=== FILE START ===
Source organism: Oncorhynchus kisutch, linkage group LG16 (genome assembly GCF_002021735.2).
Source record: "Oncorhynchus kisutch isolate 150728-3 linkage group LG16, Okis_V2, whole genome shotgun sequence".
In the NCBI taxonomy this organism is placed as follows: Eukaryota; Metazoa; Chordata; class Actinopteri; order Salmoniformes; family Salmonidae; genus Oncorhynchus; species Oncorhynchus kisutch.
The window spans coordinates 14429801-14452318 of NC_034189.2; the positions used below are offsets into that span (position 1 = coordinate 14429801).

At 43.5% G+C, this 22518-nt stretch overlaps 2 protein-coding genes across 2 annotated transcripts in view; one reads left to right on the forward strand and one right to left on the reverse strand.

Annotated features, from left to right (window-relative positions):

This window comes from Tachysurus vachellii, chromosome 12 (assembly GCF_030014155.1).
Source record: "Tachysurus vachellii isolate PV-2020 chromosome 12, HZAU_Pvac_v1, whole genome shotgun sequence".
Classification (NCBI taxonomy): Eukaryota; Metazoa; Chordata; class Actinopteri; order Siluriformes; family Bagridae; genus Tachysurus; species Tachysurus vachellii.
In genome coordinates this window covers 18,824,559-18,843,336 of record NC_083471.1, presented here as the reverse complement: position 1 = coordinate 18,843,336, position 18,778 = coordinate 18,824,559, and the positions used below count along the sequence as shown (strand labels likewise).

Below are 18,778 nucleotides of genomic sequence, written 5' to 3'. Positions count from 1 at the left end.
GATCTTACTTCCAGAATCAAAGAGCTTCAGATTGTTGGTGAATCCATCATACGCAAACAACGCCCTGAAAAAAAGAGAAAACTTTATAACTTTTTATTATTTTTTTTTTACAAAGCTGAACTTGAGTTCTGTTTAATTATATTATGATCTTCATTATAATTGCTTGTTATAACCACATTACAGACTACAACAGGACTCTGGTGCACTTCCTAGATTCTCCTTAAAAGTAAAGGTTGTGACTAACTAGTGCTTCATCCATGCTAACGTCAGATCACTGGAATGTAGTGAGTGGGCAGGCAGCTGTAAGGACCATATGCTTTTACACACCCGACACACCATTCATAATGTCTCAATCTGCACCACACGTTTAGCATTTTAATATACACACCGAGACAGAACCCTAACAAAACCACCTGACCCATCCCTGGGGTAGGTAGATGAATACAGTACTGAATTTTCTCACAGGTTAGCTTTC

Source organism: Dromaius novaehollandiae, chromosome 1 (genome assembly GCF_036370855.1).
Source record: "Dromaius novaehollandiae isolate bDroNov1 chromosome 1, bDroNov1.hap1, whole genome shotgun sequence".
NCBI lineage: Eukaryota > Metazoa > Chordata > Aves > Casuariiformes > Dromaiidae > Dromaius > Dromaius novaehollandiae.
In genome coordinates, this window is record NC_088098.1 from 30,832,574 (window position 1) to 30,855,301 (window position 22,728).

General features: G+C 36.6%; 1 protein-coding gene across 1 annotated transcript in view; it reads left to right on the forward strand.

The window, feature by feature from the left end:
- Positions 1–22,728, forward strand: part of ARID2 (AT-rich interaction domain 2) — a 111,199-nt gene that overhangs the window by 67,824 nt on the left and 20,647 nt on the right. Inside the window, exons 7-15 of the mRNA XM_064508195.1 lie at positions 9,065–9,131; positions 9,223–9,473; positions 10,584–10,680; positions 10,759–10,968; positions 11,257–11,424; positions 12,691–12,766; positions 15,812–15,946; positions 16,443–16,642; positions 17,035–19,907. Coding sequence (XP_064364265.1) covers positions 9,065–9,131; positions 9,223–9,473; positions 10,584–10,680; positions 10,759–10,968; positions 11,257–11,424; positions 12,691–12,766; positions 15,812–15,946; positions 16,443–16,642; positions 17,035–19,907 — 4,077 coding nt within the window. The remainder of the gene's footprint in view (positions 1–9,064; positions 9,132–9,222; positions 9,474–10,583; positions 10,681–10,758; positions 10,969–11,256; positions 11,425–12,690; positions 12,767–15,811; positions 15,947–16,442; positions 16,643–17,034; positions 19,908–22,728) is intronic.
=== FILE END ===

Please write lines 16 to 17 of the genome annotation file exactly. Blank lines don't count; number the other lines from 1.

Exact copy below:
In genome coordinates, this window is record NC_088098.1 from 30,832,574 (window position 1) to 30,855,301 (window position 22,728).

General features: G+C 36.6%; 1 protein-coding gene across 1 annotated transcript in view; it reads left to right on the forward strand.